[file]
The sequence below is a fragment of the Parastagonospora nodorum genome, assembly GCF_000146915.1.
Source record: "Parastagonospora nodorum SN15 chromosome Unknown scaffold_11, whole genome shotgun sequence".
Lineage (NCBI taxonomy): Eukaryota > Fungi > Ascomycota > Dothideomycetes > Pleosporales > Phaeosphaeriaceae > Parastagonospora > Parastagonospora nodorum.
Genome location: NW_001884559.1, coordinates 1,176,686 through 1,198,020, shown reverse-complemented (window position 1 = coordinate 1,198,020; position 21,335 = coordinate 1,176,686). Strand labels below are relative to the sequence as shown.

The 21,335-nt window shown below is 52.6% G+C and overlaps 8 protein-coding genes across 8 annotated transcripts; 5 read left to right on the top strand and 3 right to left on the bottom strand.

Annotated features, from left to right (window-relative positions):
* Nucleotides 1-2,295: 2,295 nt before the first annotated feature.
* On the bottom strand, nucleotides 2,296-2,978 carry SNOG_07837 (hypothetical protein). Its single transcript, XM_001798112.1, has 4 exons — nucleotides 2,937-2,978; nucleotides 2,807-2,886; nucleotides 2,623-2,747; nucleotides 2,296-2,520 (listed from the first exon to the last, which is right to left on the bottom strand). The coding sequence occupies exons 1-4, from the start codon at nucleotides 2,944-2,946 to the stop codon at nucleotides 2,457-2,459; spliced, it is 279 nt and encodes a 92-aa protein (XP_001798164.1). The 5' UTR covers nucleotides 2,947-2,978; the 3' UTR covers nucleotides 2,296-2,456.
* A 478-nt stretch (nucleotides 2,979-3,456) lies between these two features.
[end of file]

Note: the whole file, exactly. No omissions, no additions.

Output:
The sequence below is a fragment of the Parastagonospora nodorum genome, assembly GCF_000146915.1.
Source record: "Parastagonospora nodorum SN15 chromosome Unknown scaffold_11, whole genome shotgun sequence".
Lineage (NCBI taxonomy): Eukaryota > Fungi > Ascomycota > Dothideomycetes > Pleosporales > Phaeosphaeriaceae > Parastagonospora > Parastagonospora nodorum.
Genome location: NW_001884559.1, coordinates 1,176,686 through 1,198,020, shown reverse-complemented (window position 1 = coordinate 1,198,020; position 21,335 = coordinate 1,176,686). Strand labels below are relative to the sequence as shown.

The 21,335-nt window shown below is 52.6% G+C and overlaps 8 protein-coding genes across 8 annotated transcripts; 5 read left to right on the top strand and 3 right to left on the bottom strand.

Annotated features, from left to right (window-relative positions):
* Nucleotides 1-2,295: 2,295 nt before the first annotated feature.
* On the bottom strand, nucleotides 2,296-2,978 carry SNOG_07837 (hypothetical protein). Its single transcript, XM_001798112.1, has 4 exons — nucleotides 2,937-2,978; nucleotides 2,807-2,886; nucleotides 2,623-2,747; nucleotides 2,296-2,520 (listed from the first exon to the last, which is right to left on the bottom strand). The coding sequence occupies exons 1-4, from the start codon at nucleotides 2,944-2,946 to the stop codon at nucleotides 2,457-2,459; spliced, it is 279 nt and encodes a 92-aa protein (XP_001798164.1). The 5' UTR covers nucleotides 2,947-2,978; the 3' UTR covers nucleotides 2,296-2,456.
* A 478-nt stretch (nucleotides 2,979-3,456) lies between these two features.